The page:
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By Merritt Baer | September 12, 2014
I'm an entrepreneur with experience in both public and private sector, and I work in tech, a traditionally male-dominated field. It's important that workplaces affirmatively work to recruit and retain top women talent. Once you get the job, certain minor changes can help ensure you assert yourself professionally. Cheryl Sandberg advises to take a seat at the table - literally and figuratively. Here are a few more tips: •Don't bake brownies. You're not a Girl Scout troop leader at work, don't act like one. •Don't use exclamation points in email correspondence.
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NEWS
By Terry Lee-Wilk | September 12, 2014
As a mom of three boys in a sports-loving household, I am no stranger to discussing the day in sports at the dinner table: the Top 10 plays of the week, the wise picks for fantasy football and predictions for upcoming games. Last month, I found myself unprepared for a discussion that came up about Mo'ne Davis, the 13-year-old Little League female baseball phenom. "Isn't it great that Mo'ne Davis is kicking butt at the Little League World Series?" I said with enthusiasm as I poured the milk.
NEWS
By Zainab Chaudry | September 11, 2014
Last night, in a televised address to the nation, President Barack Obama outlined his administration's strategy for battling the terrorist group ISIS. While I support and even welcome part of his remarks - such as his firm distancing of ISIS from the true tenets of Islam, his admission that the majority of ISIS' victims have been other Muslims and his commitment of U.S. support for Syrian rebels fighting Bashar Assad's regime - there are some issues that cause concern. We must acknowledge that ISIS is born partly as a result of extensive destabilization in the region caused by America's and Britain's 2003 invasion of Iraq in search of non-existent weapons of mass destruction.
NEWS
By Paul Marx | September 11, 2014
When it comes to policing, in some places less is better than more. Fewer police departments can result in better protection and better service. In places like Ferguson, Mo., hostility toward the police would be far less likely if the parent St. Louis County had fewer police departments - or even better, only one. County governments have evolved over time by a variety of ways, with a tendency toward more centralization. The particular form local government takes matters a great deal.
NEWS
By Greg Abel | September 11, 2014
My favorite Orioles-Yankees game of the last 15 years took place during the 2012 American League Division Series. On a chilly October night at Camden Yards, the Orioles beat the Yanks 3-2 to tie the series at one game apiece. Yankee fans often occupied half the seats at Oriole Park during regular season match-ups, but the stands that night were a beautiful sea of orange and black. After 14 years of futility, the Orioles finally didn't stink, and the hometown fans took full, vocal ownership of the stadium.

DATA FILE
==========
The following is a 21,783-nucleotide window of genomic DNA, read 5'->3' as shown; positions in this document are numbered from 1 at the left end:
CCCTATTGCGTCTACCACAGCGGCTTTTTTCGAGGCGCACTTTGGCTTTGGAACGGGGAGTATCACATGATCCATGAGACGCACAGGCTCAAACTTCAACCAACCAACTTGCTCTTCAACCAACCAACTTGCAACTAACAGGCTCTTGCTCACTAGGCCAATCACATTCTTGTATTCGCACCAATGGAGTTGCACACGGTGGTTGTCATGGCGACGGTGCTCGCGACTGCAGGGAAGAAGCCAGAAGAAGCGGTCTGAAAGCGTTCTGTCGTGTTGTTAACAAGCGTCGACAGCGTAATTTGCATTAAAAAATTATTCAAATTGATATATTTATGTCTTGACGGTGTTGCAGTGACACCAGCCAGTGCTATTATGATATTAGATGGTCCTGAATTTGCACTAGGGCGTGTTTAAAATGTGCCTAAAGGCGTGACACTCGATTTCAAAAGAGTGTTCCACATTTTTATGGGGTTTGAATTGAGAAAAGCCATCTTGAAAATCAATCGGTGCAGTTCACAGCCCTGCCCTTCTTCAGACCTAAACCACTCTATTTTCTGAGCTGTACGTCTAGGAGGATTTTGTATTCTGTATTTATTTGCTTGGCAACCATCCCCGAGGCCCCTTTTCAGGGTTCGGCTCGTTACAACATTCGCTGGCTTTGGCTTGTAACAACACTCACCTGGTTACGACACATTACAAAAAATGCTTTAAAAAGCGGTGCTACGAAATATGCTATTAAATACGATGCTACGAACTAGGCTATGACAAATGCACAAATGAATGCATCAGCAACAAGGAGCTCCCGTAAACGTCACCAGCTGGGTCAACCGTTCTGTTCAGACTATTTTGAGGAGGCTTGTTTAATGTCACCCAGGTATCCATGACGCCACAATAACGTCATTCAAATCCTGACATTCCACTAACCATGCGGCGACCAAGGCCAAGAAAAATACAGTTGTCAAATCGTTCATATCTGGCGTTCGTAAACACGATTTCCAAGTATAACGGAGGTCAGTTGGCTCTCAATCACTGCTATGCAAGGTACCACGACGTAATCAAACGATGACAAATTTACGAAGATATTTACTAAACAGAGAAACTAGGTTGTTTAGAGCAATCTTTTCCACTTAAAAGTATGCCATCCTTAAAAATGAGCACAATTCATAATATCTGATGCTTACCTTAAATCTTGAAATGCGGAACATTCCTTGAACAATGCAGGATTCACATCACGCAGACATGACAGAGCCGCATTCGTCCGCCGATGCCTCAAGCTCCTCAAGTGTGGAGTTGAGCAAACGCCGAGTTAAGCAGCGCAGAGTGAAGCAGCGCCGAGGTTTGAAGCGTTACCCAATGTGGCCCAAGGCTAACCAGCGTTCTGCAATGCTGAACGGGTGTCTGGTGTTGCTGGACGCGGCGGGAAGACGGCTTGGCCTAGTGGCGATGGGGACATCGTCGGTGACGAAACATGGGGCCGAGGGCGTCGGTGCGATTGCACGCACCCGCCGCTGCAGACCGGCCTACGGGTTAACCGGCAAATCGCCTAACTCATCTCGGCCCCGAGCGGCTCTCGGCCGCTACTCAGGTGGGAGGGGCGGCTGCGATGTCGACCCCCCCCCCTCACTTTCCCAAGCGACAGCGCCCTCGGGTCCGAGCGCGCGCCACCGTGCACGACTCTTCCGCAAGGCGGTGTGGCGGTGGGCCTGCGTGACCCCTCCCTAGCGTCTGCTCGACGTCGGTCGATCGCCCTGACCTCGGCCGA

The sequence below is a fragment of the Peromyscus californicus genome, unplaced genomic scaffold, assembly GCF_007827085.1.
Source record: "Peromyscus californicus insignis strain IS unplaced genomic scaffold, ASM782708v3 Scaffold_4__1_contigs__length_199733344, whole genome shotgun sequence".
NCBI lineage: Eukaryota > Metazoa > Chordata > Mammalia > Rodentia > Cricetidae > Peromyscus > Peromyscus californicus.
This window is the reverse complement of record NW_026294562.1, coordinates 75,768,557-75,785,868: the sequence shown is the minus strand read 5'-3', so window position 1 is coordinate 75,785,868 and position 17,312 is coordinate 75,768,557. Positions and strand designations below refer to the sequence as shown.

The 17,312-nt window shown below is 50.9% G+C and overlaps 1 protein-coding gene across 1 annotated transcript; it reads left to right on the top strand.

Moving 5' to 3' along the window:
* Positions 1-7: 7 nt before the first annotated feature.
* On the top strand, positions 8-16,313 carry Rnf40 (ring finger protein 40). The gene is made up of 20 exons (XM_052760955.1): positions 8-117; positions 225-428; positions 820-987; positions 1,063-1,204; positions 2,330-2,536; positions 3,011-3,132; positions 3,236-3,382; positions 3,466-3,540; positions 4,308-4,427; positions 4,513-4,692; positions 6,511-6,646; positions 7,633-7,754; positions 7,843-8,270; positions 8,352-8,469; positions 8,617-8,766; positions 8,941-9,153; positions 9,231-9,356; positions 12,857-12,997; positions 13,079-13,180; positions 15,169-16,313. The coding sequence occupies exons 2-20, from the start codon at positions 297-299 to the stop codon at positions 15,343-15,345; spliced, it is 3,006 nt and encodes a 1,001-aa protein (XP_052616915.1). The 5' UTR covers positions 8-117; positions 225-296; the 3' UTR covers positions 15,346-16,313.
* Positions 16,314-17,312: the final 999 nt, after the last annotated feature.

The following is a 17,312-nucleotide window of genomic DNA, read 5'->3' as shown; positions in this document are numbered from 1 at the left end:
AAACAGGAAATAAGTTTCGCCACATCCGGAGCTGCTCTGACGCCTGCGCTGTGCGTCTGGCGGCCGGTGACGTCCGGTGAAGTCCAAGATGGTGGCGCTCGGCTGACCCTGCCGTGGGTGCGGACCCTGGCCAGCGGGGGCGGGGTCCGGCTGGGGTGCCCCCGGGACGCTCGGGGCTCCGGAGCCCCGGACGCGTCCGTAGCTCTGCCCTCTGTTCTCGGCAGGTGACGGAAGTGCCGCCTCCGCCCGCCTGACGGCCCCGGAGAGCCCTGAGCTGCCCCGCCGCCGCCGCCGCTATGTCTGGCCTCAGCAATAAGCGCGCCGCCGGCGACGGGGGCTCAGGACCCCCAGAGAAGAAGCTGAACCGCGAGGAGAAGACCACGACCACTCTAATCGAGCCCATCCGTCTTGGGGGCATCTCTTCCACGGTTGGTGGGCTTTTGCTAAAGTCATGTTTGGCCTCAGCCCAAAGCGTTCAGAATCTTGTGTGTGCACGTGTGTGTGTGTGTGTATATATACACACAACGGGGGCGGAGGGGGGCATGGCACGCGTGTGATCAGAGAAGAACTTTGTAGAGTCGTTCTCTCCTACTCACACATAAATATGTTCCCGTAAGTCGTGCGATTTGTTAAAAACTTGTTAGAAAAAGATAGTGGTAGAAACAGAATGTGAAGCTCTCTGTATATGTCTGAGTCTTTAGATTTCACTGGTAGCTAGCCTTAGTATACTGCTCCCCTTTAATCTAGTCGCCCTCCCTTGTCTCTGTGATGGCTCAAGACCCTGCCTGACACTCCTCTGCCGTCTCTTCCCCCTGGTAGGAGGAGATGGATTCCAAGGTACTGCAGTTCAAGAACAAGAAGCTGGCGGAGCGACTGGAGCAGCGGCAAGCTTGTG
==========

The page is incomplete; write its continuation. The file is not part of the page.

NEWS
By Martin O'Malley | September 11, 2014
Two-hundred years ago, a Maryland-born lawyer watched as British forces bombarded Fort McHenry at the Battle of Baltimore. At dawn, against all odds, the massive star-spangled banner flew over the fort, signaling America's triumphant defense of Baltimore. As the flag waved, Francis Scott Key penned the words that would become our National Anthem. This week, as we celebrate the bicentennial anniversary of the defense of Fort McHenry and our National Anthem, we celebrate more than Maryland's special sacrifice in the defense of American independence that September dawn.
FEATURES
By Kevin Rector, The Baltimore Sun | September 11, 2014
A Harford County judge who helped lead this week's Maryland Judiciary summit on care for lesbian, gay, bisexual and transgender youth in the state's foster care system said the event was a success and could lead to substantive improvements in the future. "It went very well. We had excellent speakers," said Judge William O. Carr, a Harford County Circuit Court administrative judge and chair of the outreach and programming subcommittee of the state Foster Care Court Improvement Project.
NEWS
By Christina Davidson | September 9, 2014
My father's Ohio hometown was named after a battle in Bladensburg, Md. Aug. 24, 1814, where my 4-times-great grandfather, Samuel Davidson, fought against the invading British. American cultural identity worships valor and victory, and my history teachers always skimmed the War of 1812, so I grew up assuming Bladensburg, Ohio commemorated a glorious triumph. After moving to D.C. in my 20s, I finally learned Bladensburg was a humiliating disaster that scarcely impeded the British march to burn Washington.
NEWS
By Ellen B. Cutler | September 9, 2014
Note to the U.S. Fish & Wildlife Service: There are too many deer. And I say this as a softie who loves watching them wander in my yard and who has evolved gardening practices that focus on "deer-resistant" species and a philosophical outlook that accommodates inevitable damage. We've watched the deer and tossed them dried corn and old apples (yes I know feeding the wildlife is frowned upon) since we moved into this recent expansion of our smallish town that is really part of the exurbia of Baltimore.
NEWS
By Francois Furstenberg | September 9, 2014
On behalf of Baltimore's stakeholders, I want to express my thanks to Gregory E. Thornton, the new chief executive officer of Baltimore City Public Schools, for his inspiring words (" Much work to be done ," Aug. 25). In case you're wondering, the stake I hold is a house I recently bought in East Baltimore. It's a big row house, built in 1875, so I don't exactly hold it - really it holds me - but I guess that part isn't so important. Let me get to the point: CEO Thornton tells us he will run the city schools like a business.
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